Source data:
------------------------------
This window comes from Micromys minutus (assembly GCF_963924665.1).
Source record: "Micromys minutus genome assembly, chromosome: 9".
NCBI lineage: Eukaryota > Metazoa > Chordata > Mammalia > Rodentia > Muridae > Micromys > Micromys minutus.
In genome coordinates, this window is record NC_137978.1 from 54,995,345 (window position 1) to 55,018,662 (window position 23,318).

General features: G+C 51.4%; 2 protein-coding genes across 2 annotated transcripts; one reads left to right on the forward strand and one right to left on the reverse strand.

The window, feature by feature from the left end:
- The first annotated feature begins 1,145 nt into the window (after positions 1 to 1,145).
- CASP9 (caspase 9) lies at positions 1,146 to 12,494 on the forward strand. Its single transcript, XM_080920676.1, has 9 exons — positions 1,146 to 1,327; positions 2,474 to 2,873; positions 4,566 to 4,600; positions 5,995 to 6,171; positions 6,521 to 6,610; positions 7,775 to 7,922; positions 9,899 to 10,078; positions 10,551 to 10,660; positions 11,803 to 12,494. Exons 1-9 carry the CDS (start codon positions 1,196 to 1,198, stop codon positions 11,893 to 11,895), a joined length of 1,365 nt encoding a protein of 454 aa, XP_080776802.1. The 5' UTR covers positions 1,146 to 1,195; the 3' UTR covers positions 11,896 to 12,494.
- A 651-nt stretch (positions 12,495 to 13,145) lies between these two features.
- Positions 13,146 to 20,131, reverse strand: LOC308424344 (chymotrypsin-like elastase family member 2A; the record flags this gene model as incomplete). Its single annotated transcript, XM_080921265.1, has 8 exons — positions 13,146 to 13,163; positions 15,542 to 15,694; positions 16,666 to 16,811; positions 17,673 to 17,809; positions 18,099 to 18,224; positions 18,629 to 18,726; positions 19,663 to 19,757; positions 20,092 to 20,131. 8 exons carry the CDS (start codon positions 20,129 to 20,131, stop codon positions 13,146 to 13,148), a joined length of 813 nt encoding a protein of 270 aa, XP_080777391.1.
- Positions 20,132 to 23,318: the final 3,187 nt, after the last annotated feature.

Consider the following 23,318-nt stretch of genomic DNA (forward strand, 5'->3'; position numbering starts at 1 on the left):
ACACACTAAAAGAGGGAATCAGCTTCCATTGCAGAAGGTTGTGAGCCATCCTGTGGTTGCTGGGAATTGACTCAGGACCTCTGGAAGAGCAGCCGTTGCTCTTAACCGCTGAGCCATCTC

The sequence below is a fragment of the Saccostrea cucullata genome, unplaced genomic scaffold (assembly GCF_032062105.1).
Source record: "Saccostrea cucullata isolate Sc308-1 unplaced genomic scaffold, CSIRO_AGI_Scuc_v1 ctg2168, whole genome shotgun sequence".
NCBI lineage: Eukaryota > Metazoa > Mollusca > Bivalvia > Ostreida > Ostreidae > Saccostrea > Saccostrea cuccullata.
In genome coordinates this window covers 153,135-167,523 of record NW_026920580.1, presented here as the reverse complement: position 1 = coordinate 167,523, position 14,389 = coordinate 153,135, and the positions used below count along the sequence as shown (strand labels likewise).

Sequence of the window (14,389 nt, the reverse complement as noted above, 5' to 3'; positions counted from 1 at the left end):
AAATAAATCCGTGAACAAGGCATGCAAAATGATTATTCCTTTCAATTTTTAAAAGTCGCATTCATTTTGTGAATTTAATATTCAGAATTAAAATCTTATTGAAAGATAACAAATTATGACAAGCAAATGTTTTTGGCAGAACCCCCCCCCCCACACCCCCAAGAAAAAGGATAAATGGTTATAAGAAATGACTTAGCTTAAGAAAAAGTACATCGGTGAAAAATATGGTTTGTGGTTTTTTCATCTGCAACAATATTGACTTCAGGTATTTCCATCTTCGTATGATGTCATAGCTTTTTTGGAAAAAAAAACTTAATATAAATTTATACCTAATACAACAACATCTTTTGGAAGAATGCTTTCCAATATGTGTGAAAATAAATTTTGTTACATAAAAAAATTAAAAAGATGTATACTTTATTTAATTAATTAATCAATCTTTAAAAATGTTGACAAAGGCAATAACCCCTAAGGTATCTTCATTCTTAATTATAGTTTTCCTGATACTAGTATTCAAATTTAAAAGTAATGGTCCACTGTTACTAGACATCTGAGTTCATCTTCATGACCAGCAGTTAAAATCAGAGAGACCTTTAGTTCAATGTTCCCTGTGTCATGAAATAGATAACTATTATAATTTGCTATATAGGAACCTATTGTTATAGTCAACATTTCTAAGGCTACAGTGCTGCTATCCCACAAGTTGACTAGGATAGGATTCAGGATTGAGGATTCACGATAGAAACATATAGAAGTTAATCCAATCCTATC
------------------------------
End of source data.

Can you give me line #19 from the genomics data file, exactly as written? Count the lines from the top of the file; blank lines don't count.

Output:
AAATAAATCCGTGAACAAGGCATGCAAAATGATTATTCCTTTCAATTTTTAAAAGTCGCATTCATTTTGTGAATTTAATATTCAGAATTAAAATCTTATTGAAAGATAACAAATTATGACAAGCAAATGTTTTTGGCAGAACCCCCCCCCCCACACCCCCAAGAAAAAGGATAAATGGTTATAAGAAATGACTTAGCTTAAGAAAAAGTACATCGGTGAAAAATATGGTTTGTGGTTTTTTCATCTGCAACAATATTGACTTCAGGTATTTCCATCTTCGTATGATGTCATAGCTTTTTTGGAAAAAAAAACTTAATATAAATTTATACCTAATACAACAACATCTTTTGGAAGAATGCTTTCCAATATGTGTGAAAATAAATTTTGTTACATAAAAAAATTAAAAAGATGTATACTTTATTTAATTAATTAATCAATCTTTAAAAATGTTGACAAAGGCAATAACCCCTAAGGTATCTTCATTCTTAATTATAGTTTTCCTGATACTAGTATTCAAATTTAAAAGTAATGGTCCACTGTTACTAGACATCTGAGTTCATCTTCATGACCAGCAGTTAAAATCAGAGAGACCTTTAGTTCAATGTTCCCTGTGTCATGAAATAGATAACTATTATAATTTGCTATATAGGAACCTATTGTTATAGTCAACATTTCTAAGGCTACAGTGCTGCTATCCCACAAGTTGACTAGGATAGGATTCAGGATTGAGGATTCACGATAGAAACATATAGAAGTTAATCCAATCCTATC